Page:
Jimmy cringes. “And…that’s why we do these segments on tape,” he says, scratching the top of his head. He leans on his elbows toward me. “So balls out.”
I nod. “I live life on my own terms. Otherwise, what’s the point. I march to someone else’s orders, then I’m living someone else’s life. I’m not gonna waste my time worrying about what other people think. I do my thing, they do theirs, and everyone’s happy. That’s all it’s gotta be.”
A wry smile curves Jimmy’s mouth as his fingers drum the desk. “That’s pretty philosophical for a guy who’s first big hit was about getting lucky in the middle of a barroom brawl.”
I pull myself up straighter. “Let it be, let it be, let it be, oh let it be,” I sing, doing my best John Lennon. Girls in the audience scream. “That was a from guy who’s first hit was all about begging some chick to love him.” I plant my elbow into the arm of the chair and lean toward Jimmy. “And as for nailing someone in the middle of a brawl, the deeper symbolism there is that life is all about finding the positive in adverse situations—looking for the silver lining, and all that shit. So that song might have been a little more philosophical than you’re giving it credit for.”
He cuts an amused glance backstage. “Got your finger ready on that bleeper, Pete?”
I’d apologize, but I don’t. Ever. That’s part of living balls out. I live in the moment and never apologize for any of it.
Or regret it.
I spent way too much time doing that before I learned that the only thing that really matters is right now. My real life started six years ago, when I walked away from what I thought was life. I never look back at all the shit that came before. None of it matters.
“So, I’ve got to ask,” Jimmy says, setting the Rolling Stone issue face down on his desk. “How sick do you get of the paparazzi and the tabloids? You must feel like you’re living in a fishbowl most of the time.”
He’s right but, “I don’t really give a shit.”
My manager, Ray, called me last night while I was kicking back at the hotel with the guys to ask me what the fuck I was thinking. Apparently, last night’s episode of Access Hollywood had someone’s iPhone footage of me banging some actress I don’t even remember meeting on a table at the Sunset Lounge. I was pretty fucked up at that after-party, but just because I don’t remember it doesn’t mean I doubt it happened.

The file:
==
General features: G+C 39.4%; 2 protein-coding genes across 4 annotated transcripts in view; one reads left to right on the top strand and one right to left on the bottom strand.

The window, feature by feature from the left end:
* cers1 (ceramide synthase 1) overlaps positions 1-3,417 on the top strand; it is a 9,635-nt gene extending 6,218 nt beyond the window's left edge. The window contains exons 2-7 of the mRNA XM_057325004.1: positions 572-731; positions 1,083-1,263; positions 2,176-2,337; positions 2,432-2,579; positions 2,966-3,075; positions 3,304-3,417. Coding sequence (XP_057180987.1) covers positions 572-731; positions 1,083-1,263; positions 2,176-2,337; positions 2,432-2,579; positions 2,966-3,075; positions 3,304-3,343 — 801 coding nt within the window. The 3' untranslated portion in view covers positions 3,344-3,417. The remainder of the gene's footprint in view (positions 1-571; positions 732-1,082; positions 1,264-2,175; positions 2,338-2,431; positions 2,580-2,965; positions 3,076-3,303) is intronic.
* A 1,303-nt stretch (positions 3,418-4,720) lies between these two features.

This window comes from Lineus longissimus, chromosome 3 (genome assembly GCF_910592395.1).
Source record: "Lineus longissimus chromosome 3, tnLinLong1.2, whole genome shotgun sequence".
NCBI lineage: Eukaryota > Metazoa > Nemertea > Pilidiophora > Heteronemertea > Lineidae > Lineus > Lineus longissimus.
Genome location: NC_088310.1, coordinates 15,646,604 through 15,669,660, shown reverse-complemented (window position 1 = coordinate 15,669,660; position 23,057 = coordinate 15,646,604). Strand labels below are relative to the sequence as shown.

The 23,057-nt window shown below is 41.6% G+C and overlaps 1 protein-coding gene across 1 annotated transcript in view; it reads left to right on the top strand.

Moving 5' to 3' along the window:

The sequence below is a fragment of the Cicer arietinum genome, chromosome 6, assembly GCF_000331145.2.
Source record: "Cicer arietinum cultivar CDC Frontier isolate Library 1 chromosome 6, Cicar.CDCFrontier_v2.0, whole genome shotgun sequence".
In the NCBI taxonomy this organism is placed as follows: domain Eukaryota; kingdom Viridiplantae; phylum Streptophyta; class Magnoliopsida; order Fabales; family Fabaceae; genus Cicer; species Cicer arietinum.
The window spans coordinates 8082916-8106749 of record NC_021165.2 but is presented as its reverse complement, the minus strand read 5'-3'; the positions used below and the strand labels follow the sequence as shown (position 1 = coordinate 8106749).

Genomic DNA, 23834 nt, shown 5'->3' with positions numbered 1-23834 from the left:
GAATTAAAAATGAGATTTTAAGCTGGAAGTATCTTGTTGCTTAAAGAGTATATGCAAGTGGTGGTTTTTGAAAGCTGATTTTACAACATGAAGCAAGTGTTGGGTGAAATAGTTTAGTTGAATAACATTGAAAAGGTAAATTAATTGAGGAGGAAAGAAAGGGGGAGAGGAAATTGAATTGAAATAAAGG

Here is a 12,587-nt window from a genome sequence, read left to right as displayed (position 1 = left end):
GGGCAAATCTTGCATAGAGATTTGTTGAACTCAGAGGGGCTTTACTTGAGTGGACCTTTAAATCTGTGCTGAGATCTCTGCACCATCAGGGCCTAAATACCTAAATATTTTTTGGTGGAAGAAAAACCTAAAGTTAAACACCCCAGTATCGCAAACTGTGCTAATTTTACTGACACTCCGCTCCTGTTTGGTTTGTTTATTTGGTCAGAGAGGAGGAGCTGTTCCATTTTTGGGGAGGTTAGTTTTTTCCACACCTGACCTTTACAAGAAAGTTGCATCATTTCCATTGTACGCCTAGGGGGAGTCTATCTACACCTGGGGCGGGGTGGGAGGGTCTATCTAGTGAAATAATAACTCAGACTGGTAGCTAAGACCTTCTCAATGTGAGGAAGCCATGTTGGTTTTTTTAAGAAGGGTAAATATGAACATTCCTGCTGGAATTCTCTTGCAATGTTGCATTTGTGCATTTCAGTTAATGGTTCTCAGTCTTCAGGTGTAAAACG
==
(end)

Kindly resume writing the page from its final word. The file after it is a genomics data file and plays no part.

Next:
“The way I see it, they’re just doing their job, trying to make a buck. Why anyone would want to read or watch that shit is beyond me, but as long as there’s a market, I can’t really get too pissed about it.”
“You don’t feel like you’re entitled to a private life?” he asks.
I give him half a shrug. “Nothing they do is going to change anything I do. I’m just living my life. If they feel compelled to capture that on film, so be it.”
“That attitude will probably save your sanity.” He scoops a copy of Roadkill’s latest studio CD off his desk and holds it up for the camera. On the over, I’ve got this sort of deranged psycho-killer look in my eye and the guys are in the shadows behind me. Totally fucking sinister.
“Speaking of which, the lead single off your new CD, ‘Insane,’ debuted at number one on the rock charts last month.”
“Yeah.” I send an appreciative wave toward the audience. “Thanks, guys.”
A handful of girls scream my name and the rest of the audience applauds.
“Fuck me, Tro!” the girl in the back shouts.
I shield my eyes with my forearm and squint through the lights to a seat near the back, where two security guards are converging. “Be right there, doll.” I flick a hand at Jimmy. “Just give me a sec to finish up what I’m doing here.”